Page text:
Breast Cancer Research and Treatment

, Volume 144, Issue 1, pp 123–131

Association between variants of 5-hydroxytryptamine receptor 3C (HTR3C) and chemotherapy-induced symptoms in women receiving adjuvant treatment for breast cancer

  • Dorit Pud
  • Gil Har-Zahav
  • Yael Laitman
  • Tami Rubinek
  • Adva Yeheskel
  • Sarah Ben-Ami
  • Bella Kaufman
  • Eitan Friedman
  • Zvi Symon
  • Ido Wolf
Clinical Trial


Administration of chemotherapy is associated with a wide array of symptoms affecting quality of life. Genetic risk factors for severity of chemotherapy-induced symptoms have not been determined. The present study aimed to explore the associations between polymorphisms in candidate genes and chemotherapy-induced symptoms. Women treated with at least two cycles of adjuvant doxorubicin and cyclophosphamide, with or without paclitaxel for early breast cancer (n = 105) completed the memorial symptom assessment scale and provided blood for genotyping. DNA was extracted from peripheral blood leukocytes and assayed for single nucleotide polymorphisms (SNPs) in GTP cyclohydrolase 1 (GCH1, rs10483639, rs3783641, and rs8007267), catecholamine-o-methyltransferase (COMT, rs4818), and 5-hydroxytryptamine (serotonin) receptor 3C (HTR3C, rs6766410, and rs6807362). Genotyping of HTR3C revealed a significant association between the presence of rs6766410 and rs6807362 SNPs (K163 and G405 variants) and increased severity of symptoms (p = 0.0001 and p = 0.007, respectively). Multiple regressions revealed that rs6766410 and rs6807362, but not age or stage at diagnosis, predicted severity of symptoms (p = 0.001 and p = 0.006, respectively) and explained 12 % of the variance in each regression model. No association was found between the genetic variants of CGH1 or COMT and symptom score. Our study indicates, for the first time, an association between variants of HTR3C and severity of chemotherapy-induced symptoms. Analyzing these genetic variants may identify patients at increased risk for the development of chemotherapy-induced symptoms and targeting the serotonin pathway may serve as a novel treatment strategy for these patients.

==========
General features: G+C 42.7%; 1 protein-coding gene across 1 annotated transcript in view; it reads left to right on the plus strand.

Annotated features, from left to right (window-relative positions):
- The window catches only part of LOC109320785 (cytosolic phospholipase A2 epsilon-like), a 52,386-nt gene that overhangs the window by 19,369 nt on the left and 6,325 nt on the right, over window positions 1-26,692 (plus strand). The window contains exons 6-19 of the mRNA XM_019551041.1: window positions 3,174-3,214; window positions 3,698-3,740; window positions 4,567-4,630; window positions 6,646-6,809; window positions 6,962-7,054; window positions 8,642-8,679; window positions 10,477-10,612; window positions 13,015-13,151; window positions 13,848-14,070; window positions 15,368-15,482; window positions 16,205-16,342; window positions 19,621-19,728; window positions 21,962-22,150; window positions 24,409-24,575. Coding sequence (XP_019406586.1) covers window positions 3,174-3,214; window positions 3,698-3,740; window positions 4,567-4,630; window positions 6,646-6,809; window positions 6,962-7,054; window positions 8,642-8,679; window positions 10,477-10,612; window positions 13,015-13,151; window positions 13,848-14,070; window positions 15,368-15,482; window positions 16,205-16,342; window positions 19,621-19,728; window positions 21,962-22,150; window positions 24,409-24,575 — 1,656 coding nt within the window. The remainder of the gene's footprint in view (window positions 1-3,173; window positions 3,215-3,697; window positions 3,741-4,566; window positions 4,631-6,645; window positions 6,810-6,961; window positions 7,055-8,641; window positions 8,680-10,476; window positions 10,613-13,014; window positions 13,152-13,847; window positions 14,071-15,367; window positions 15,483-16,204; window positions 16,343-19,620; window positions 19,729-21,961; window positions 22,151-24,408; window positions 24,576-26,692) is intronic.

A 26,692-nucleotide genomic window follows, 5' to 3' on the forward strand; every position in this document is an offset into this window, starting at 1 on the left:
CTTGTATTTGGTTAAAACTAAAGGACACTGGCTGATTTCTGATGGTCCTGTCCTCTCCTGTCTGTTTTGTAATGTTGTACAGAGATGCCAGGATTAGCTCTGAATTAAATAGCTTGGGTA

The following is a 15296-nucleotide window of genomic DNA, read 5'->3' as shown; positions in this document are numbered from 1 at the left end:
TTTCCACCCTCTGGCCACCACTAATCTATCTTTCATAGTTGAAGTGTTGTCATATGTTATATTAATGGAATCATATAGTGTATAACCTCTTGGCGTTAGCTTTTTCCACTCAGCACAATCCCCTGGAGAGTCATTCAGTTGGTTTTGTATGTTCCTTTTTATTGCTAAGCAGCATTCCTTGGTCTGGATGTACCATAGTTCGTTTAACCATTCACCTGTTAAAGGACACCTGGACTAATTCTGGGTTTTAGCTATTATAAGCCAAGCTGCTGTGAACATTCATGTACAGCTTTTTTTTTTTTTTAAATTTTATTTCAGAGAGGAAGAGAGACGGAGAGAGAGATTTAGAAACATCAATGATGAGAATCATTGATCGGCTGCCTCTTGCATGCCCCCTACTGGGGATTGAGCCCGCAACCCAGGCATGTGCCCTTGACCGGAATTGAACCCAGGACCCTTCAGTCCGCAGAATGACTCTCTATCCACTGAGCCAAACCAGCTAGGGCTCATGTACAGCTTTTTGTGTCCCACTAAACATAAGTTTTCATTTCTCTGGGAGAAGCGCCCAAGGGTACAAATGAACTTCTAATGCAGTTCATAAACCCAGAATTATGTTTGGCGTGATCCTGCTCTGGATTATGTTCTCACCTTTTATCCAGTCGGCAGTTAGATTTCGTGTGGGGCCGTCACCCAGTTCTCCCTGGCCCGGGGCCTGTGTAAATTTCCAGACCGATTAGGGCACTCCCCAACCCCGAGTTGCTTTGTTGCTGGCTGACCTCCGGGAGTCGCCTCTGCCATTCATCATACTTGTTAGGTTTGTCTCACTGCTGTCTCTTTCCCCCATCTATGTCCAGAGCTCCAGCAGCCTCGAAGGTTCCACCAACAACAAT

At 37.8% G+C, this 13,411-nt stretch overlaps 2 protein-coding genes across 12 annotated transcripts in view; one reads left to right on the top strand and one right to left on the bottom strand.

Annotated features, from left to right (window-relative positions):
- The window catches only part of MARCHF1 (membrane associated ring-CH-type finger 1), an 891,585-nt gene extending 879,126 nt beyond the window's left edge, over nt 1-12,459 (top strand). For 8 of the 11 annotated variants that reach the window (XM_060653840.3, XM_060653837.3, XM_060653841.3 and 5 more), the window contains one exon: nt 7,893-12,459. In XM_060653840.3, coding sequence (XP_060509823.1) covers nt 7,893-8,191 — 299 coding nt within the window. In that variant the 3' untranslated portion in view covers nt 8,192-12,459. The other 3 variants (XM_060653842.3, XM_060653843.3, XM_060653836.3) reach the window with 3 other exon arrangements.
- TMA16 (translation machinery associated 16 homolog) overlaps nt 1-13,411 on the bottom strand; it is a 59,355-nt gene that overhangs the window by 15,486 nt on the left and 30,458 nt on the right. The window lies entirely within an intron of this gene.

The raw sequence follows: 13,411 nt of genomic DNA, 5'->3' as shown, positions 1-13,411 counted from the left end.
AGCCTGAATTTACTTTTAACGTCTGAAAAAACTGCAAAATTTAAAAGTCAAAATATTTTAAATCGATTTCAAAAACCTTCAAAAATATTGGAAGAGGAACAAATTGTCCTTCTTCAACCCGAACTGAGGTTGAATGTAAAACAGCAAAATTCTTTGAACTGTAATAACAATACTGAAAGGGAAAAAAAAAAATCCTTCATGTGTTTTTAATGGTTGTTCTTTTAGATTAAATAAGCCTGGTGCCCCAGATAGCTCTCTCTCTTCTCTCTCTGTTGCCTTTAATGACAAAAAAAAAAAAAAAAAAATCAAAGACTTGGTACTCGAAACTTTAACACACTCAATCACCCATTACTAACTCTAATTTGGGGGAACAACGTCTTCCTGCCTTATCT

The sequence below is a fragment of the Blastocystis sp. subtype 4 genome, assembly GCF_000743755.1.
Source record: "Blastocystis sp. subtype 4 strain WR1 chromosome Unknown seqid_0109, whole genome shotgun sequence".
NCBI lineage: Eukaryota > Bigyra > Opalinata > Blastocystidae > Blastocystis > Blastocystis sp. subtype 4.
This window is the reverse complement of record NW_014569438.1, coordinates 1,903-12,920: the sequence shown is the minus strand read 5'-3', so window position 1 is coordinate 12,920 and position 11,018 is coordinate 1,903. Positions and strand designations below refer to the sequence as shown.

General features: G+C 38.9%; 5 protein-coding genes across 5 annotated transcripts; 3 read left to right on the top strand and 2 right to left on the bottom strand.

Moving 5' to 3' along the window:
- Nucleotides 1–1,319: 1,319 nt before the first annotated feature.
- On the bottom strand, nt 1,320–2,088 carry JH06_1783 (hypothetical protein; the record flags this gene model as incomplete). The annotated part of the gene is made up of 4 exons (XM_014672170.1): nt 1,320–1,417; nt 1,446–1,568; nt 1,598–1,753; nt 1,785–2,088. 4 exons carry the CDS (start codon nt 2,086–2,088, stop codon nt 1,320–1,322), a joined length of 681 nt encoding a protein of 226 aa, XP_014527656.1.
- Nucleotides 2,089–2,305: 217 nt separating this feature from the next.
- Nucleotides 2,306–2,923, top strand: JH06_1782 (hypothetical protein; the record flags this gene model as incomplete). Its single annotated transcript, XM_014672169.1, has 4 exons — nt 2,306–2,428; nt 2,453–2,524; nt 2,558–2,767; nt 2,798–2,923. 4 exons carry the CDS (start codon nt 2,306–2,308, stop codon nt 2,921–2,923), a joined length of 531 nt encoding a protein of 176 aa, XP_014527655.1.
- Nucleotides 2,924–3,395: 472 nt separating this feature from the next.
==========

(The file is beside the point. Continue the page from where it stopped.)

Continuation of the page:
Chemotherapy Symptoms Genetics HTR3C Breast cancer 


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Copyright information

© Springer Science+Business Media New York 2014

Authors and Affiliations

  • Dorit Pud
    • 1
  • Gil Har-Zahav
    • 2
  • Yael Laitman
    • 3
  • Tami Rubinek
    • 4
  • Adva Yeheskel
    • 5
  • Sarah Ben-Ami
    • 6
  • Bella Kaufman
    • 6
    • 7
  • Eitan Friedman
    • 3
    • 7
  • Zvi Symon
    • 6
    • 7
  • Ido Wolf
    • 4
    • 7
  1. 1.Faculty of Social Welfare and Health SciencesUniversity of HaifaHaifaIsrael
  2. 2.Department of Surgery BChaim Sheba Medical CenterRamat-GanIsrael
  3. 3.Susanne Levy Gertner Oncogenetics UnitChaim Sheba Medical CenterRamat-GanIsrael
  4. 4.Institute of OncologyTel Aviv Sourasky Medical CenterTel AvivIsrael
  5. 5.The Bioinformatics Unit, George S. Wise Faculty of Life SciencesTel Aviv UniversityTel AvivIsrael
  6. 6.Oncology InstituteChaim Sheba Medical CenterRamat-GanIsrael
  7. 7.Sackler Faculty of MedicineTel Aviv UniversityTel AvivIsrael

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